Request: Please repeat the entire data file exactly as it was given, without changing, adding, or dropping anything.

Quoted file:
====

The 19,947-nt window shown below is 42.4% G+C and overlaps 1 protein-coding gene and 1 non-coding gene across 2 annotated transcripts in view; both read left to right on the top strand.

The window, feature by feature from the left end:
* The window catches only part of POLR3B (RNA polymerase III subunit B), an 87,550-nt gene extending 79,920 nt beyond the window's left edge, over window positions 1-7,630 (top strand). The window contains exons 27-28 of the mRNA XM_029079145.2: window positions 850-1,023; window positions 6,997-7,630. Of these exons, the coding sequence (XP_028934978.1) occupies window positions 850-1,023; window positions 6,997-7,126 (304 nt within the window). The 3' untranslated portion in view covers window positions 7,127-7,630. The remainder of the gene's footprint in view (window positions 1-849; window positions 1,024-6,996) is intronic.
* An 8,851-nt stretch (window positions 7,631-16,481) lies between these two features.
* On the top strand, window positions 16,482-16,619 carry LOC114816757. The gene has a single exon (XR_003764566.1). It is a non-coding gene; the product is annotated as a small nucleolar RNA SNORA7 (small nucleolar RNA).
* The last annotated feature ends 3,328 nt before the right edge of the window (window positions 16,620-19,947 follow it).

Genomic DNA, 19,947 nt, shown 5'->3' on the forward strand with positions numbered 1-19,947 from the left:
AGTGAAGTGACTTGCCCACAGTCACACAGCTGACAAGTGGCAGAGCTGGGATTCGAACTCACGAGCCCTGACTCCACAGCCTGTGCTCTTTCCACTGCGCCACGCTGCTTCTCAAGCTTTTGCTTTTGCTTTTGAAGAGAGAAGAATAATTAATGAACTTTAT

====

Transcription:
The 19,947-nt window shown below is 42.4% G+C and overlaps 1 protein-coding gene and 1 non-coding gene across 2 annotated transcripts in view; both read left to right on the top strand.

The window, feature by feature from the left end:
* The window catches only part of POLR3B (RNA polymerase III subunit B), an 87,550-nt gene extending 79,920 nt beyond the window's left edge, over window positions 1-7,630 (top strand). The window contains exons 27-28 of the mRNA XM_029079145.2: window positions 850-1,023; window positions 6,997-7,630. Of these exons, the coding sequence (XP_028934978.1) occupies window positions 850-1,023; window positions 6,997-7,126 (304 nt within the window). The 3' untranslated portion in view covers window positions 7,127-7,630. The remainder of the gene's footprint in view (window positions 1-849; window positions 1,024-6,996) is intronic.
* An 8,851-nt stretch (window positions 7,631-16,481) lies between these two features.
* On the top strand, window positions 16,482-16,619 carry LOC114816757. The gene has a single exon (XR_003764566.1). It is a non-coding gene; the product is annotated as a small nucleolar RNA SNORA7 (small nucleolar RNA).
* The last annotated feature ends 3,328 nt before the right edge of the window (window positions 16,620-19,947 follow it).

Genomic DNA, 19,947 nt, shown 5'->3' on the forward strand with positions numbered 1-19,947 from the left:
AGTGAAGTGACTTGCCCACAGTCACACAGCTGACAAGTGGCAGAGCTGGGATTCGAACTCACGAGCCCTGACTCCACAGCCTGTGCTCTTTCCACTGCGCCACGCTGCTTCTCAAGCTTTTGCTTTTGCTTTTGAAGAGAGAAGAATAATTAATGAACTTTAT